By Sam Thomas, MD, Golden Baritone
Headquartered in Bengaluru, Golden Baritone is the unique digital collaboration center offering end-to-end solution to feature films, documentaries, music albums and advertisements by clubbing media and IT skills.
Remember the highest grosser of 2016 Bahubali - The Beginning and the visual grandeur of the magnum opus in almost every scene, be it the waterfalls, the song sequences, the castle scenes or the war field visuals? The movie certainly created a new yardstick for VFX in Indian cinema and was a solid answer to the likes of Hollywood blockbusters like 300 and Lord of The Rings. Indian 100-crore budget projects like Robot and RA.One are also telling examples of the promise the country’s post-production scenario holds. While the industry is growing steadily, to be truly realistic, one must admit that we still have a long way to go to compete with global standards.
There is no denying that visual effects used in Bollywood have become quite seamless but the realm as a whole still lags when it comes to performing visual effects in troves. So, if a movie demands a lot of effects, certain parts would end up looking slightly fake and often even over-the-top. But what are the reasons behind these loopholes? The quality of VFX in a movie is driven by major contributing factors like time, effort and investment. Rather than considering it as an add-on during post production, it should be given equal space in the set-up. You would be surprised to know that VFX of popular Hollywood blockbusters like Life Of Pi, Skyfall, Avatar, Twilight: New Moon, TLOTR: The Return Of The King, Transformers 3, Expendables 2, Interstellar, Rise of The Planet of the Apes, Avengers: Age of Ultron, Ant Man, Kingsman: The Secret Service and The Amazing Spiderman 2, were all done by Indian production houses. This clearly suggests that it is not India which is lagging, but Bollywood, which is dealing with the issue of insufficient budgets and lack of focus on the post-production side.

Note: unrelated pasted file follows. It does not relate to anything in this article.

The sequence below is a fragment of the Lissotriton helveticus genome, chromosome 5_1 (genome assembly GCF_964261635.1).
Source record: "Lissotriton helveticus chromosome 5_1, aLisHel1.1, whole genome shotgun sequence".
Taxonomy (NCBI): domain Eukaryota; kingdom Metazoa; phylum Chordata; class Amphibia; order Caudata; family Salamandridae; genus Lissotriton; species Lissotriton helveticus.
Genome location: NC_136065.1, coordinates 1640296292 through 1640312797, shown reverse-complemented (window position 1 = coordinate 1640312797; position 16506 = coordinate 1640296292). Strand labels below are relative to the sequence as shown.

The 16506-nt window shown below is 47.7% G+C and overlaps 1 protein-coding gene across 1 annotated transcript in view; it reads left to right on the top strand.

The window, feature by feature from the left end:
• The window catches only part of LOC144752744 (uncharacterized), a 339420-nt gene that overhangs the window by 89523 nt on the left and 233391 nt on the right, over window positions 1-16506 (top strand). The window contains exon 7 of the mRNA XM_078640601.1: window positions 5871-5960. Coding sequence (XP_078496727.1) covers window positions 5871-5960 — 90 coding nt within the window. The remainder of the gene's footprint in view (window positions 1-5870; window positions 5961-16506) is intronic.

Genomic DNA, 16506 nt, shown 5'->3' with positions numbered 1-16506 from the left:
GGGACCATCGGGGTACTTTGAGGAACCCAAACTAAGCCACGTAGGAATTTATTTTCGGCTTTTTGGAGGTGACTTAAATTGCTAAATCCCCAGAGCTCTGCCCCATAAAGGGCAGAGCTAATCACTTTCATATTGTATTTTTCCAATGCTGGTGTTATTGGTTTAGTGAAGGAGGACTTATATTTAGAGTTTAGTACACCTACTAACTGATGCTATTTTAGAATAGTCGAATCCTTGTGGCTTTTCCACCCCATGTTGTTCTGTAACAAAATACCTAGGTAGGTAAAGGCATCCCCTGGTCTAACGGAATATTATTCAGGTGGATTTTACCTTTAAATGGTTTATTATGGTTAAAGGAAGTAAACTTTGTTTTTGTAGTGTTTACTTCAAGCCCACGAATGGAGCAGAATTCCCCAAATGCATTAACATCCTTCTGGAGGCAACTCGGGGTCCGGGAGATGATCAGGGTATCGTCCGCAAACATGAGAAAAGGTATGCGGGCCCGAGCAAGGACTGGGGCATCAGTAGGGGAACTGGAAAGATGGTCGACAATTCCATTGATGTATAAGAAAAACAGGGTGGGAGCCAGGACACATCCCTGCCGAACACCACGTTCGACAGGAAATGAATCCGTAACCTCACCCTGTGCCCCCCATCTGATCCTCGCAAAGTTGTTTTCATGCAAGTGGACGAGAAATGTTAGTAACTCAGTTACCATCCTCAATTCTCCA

In contrast to Hollywood, which splurges a lot on its post-production and visual effects, Indian filmmakers are cautious of the risks involved. The ratio is widely visible when one considers that the makers of Avatar spent Rs.1,100 crore ($230 million) on the sci-fi thriller, while King Khan’s blockbuster RA.One, known to be the industry’s most expensive affair so far, had to wrap up everything into a budget of over Rs.100 crore. Budgets tend to limit the scope of VFX shots, but utilizing the budget stretch in the right areas can also change the game significantly.
On the positive side, the year 2015 was an influential year in many ways for the Media and Entertainment (M&E) industry, sparking hopes and excitement. We witnessed the size of the animation, VFX and post-production space growing tremendously from 31 percent CAGR in 2011 to 51.1 percent in 2015. Moreover, there was quite a bit of quality outsourcing work done by Indian studios for international movies like Chronicles of the Ghostly Tribe and X-Men Apocalypse. Currently, India boasts of nearly 300 animation, 40 VFX and 85 game development studios with more than 15,000 professionals working in this space.
Although, not as popular as the global post-production industry, India has certainly started gaining momentum in this space. The VFX industry in India at present is being pegged at Rs 43.5 billion and is expected to grow significantly by 2020 to Rs 87.1 billion. This indicates that the movie-making value chain is moving towards a transformation and the Indian media and entertainment industry is set to realize enormous possibilities opened by VFX, both for domestic films as well as for outsourced projects from the West. Most filmmakers have started expanding their horizons by thinking and writing scripts around VFX. Witnessing the rising confidence of both Indian and international filmmakers in Indian post-production studios, the future seems brilliant for domestic VFX artists and the industry at large.